Satellites can observe Eco dent from Fog Loss

Researchers report that it is possible to use data from satellites in measuring the climate change threat to ecological systems that depend on fog water.

Their new report presents the initial clear proof that the relationship between the vegetation status and fog level is measurable by the use of distant sensing.

Lixin Wang, who is a senior author and an associate professor at Indian University-Purdue University Indianapolis, states that it has never been shown in the past that you can see the impacts of fog on plants from the space.

The call for understanding the correlation between vegetation and fog is critical because environmental change is decreasing the levels of fog all over the world. The move majorly affects areas that depend on fog for water, and this includes the Atacama Desert located in Chile, the redwood forests in California, and Namibia’s Namib desert with the first two presently known as World Heritage spots under the United Nations because of their biological rarity.

Na Qiao, who is an author, states that the loss of fog puts plants and insects species in danger, in those locations, most of which do not exist elsewhere in the globe. He adds that the effect of fog loss on plants is by now crystal clear, and it might potentially manipulate environmental protection policies if they could pair the data with large-scale effect measurements based on satellite data.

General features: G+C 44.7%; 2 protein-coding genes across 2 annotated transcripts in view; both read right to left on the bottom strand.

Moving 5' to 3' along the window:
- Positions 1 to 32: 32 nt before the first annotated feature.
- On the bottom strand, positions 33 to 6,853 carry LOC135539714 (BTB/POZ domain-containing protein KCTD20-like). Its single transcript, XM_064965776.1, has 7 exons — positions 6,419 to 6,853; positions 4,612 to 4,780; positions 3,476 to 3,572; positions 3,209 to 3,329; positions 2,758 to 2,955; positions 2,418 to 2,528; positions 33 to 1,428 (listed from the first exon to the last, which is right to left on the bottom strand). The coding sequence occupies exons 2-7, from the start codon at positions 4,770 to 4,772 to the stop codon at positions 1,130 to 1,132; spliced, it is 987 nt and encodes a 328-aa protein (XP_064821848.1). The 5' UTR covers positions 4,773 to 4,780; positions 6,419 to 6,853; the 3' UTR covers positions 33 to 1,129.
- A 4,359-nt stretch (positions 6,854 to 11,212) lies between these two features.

The research is based on microwave and optical satellite data, along with a report on fog levels from climate stations at two areas in the Namib Desert operated by the Gobabeb Namib research Institute. The satellite data came from the US Geological Survey, and NASA and the fog analysis are from between the years of 2015 to 2017.

At least every year, Wang and student researchers travel on a dirt road to the distant facility, which is a two-hour drive from the closest city to carry out field research.

The researchers discovered a noteworthy correlation between vegetation status and fog levels, near the two weather stations throughout the entire time of the research. Among other discoveries, the optical data from a neighboring site near the research center revealed clear signs of vegetation greening following fog, and up to 15 percent advanced measures during fog periods versus the periods without fog.

Comparable patterns were observed at the following site, situated near a neighboring rock formation.